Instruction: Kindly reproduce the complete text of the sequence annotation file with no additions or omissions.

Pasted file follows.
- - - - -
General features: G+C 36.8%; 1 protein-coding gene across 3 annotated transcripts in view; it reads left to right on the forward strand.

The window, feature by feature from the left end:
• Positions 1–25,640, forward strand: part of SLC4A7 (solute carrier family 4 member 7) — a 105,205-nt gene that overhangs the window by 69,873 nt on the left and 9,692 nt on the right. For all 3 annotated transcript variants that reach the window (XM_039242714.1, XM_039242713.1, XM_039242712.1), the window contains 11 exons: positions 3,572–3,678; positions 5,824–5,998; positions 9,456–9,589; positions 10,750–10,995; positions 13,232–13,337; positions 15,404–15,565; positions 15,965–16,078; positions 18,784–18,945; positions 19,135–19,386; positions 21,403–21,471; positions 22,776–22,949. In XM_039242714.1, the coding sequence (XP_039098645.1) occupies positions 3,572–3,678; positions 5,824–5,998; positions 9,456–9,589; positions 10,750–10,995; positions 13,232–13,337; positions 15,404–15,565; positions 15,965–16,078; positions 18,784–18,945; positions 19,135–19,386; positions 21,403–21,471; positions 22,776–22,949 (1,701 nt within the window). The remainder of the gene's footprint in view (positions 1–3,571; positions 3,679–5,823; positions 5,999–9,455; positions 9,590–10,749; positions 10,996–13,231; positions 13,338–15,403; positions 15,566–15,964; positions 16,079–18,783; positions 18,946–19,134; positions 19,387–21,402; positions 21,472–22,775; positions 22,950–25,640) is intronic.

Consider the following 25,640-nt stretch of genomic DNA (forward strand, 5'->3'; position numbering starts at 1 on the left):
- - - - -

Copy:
General features: G+C 36.8%; 1 protein-coding gene across 3 annotated transcripts in view; it reads left to right on the forward strand.

The window, feature by feature from the left end:
• Positions 1–25,640, forward strand: part of SLC4A7 (solute carrier family 4 member 7) — a 105,205-nt gene that overhangs the window by 69,873 nt on the left and 9,692 nt on the right. For all 3 annotated transcript variants that reach the window (XM_039242714.1, XM_039242713.1, XM_039242712.1), the window contains 11 exons: positions 3,572–3,678; positions 5,824–5,998; positions 9,456–9,589; positions 10,750–10,995; positions 13,232–13,337; positions 15,404–15,565; positions 15,965–16,078; positions 18,784–18,945; positions 19,135–19,386; positions 21,403–21,471; positions 22,776–22,949. In XM_039242714.1, the coding sequence (XP_039098645.1) occupies positions 3,572–3,678; positions 5,824–5,998; positions 9,456–9,589; positions 10,750–10,995; positions 13,232–13,337; positions 15,404–15,565; positions 15,965–16,078; positions 18,784–18,945; positions 19,135–19,386; positions 21,403–21,471; positions 22,776–22,949 (1,701 nt within the window). The remainder of the gene's footprint in view (positions 1–3,571; positions 3,679–5,823; positions 5,999–9,455; positions 9,590–10,749; positions 10,996–13,231; positions 13,338–15,403; positions 15,566–15,964; positions 16,079–18,783; positions 18,946–19,134; positions 19,387–21,402; positions 21,472–22,775; positions 22,950–25,640) is intronic.

Consider the following 25,640-nt stretch of genomic DNA (forward strand, 5'->3'; position numbering starts at 1 on the left):